Peer Pressure: How to Deal with It

There are several risk factors that can influence whether someone may develop a substance use disorder. Among these factors are age of first use and peer pressure. During adolescence, early adulthood, and even into later years, peer influence can have an impact on behavior that can lead to substance use and misuse.

Our guide will explain what peer pressure is, provide tips for handling peer pressure, and help you find treatment for a loved one that may be struggling with addiction to drugs or alcohol.

Why Do Young People Give in to Peer Pressure?

young man taking drugs at party

Some of the reasons young folks can be vulnerable to peer pressure to do drugs are:

  • Drug use and drinking is promoted as relieving boredom, especially since it gives a group of peers something to do together.
  • Drugs and alcohol have psychoactive effects, such as a euphoric high.
  • The lowered inhibitions associated with drug use can make individuals feel like they are having fun while on the drug.
  • Young people may be curious about drug use — among other “prohibited things. Actual drug use is a way to respond to that curiosity.
  • Risk-taking behaviors may be seen as a fun break from the norm of school and family obligations. Taking drugs, since it is illegal and there is always a public advisement against it, is a risky activity that can be interpreted, however incorrectly, as something different and exciting to do.
  • Young people may see drug or alcohol use as a way to assert their maturity. It may also be perceived as a way of asserting their independence from their family, something many people in early adulthood want to do.

How Does Peer Pressure Work?

In adolescence through early adulthood, a person’s social group can be more influential than parents or family. However, peer pressure can be harmful at times. The following are some of the reasons why a person’s peers can be so persuasive in any given social setting and why peer pressure can be particularly dangerous in the case of drugs:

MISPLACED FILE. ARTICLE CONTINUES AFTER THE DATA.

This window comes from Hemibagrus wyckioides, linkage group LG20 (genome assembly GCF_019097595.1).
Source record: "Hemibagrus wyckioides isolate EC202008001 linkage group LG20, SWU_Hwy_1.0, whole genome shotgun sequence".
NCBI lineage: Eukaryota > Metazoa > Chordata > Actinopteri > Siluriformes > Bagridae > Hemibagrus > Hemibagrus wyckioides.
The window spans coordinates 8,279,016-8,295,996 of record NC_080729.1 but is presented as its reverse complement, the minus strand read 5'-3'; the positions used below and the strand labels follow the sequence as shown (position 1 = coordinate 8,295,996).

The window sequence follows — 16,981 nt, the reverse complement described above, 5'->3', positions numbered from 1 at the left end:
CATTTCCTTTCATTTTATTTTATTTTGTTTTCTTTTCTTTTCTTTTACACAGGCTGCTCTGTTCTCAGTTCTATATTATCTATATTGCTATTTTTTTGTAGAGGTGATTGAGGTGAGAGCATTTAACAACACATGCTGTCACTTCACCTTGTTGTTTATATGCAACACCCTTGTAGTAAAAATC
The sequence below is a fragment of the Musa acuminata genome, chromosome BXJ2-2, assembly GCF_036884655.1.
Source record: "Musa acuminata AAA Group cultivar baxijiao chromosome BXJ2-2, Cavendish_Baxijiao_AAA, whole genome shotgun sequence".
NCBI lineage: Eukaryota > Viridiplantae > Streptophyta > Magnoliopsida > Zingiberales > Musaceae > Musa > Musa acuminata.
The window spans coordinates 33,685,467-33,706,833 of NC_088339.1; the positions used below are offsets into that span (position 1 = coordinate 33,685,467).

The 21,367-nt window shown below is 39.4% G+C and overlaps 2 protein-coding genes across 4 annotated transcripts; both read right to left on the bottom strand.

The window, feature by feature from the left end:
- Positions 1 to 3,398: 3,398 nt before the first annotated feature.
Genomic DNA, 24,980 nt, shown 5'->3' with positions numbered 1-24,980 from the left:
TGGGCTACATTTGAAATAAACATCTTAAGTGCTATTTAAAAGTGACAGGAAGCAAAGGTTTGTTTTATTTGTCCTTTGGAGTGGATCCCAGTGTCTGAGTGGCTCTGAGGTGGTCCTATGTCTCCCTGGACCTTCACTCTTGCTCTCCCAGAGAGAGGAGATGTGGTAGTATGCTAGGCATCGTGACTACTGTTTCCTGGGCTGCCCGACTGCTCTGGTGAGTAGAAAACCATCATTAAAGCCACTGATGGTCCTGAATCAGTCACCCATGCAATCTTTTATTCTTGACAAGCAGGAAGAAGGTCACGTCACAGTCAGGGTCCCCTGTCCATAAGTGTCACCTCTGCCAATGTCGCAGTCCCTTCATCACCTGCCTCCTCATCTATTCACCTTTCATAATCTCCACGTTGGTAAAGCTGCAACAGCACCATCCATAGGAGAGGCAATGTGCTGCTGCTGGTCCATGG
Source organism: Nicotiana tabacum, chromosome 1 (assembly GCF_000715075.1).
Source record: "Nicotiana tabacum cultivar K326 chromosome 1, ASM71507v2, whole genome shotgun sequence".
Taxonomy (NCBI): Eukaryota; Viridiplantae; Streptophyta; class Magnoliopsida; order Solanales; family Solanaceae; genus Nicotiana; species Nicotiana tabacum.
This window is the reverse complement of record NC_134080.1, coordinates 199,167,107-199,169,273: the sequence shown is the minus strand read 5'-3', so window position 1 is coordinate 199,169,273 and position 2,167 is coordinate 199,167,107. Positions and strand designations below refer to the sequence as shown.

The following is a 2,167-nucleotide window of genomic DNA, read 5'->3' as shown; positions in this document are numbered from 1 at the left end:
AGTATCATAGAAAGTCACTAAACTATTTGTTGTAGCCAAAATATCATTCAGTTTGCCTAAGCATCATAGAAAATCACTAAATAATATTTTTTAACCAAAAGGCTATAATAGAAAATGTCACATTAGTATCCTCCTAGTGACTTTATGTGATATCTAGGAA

• Young people often rely on word-of-mouth recommendations. If something is peer-tested and peer-approved, then they are apt to try the thing out, including illicit drugs.
  • Many individuals often have incomplete information about drugs. A peer who recommends a drug, for instance, is essentially passing on bad advice and a lack of information about the many negative side effects the drug will have on a person’s welfare.
  • Young adults may require little provocation to try drugs. Bonding among youth often centers around shared actions. Doing drugs can be equated in a young person’s mind with being a member of a group. In this scenario, the desire to bond may outstrip any fear about drug abuse.
  • Young people may be receptive to different drugs of abuse, which can lead to a practice of polydrug abuse.

Early adulthood is an especially vulnerable time for people and young people make up a vulnerable class. One of the ways that parents and loved ones can help their young person is provide tips and tools to understand how to deal with peer pressure.

Tips on How to Deal with Peer Pressure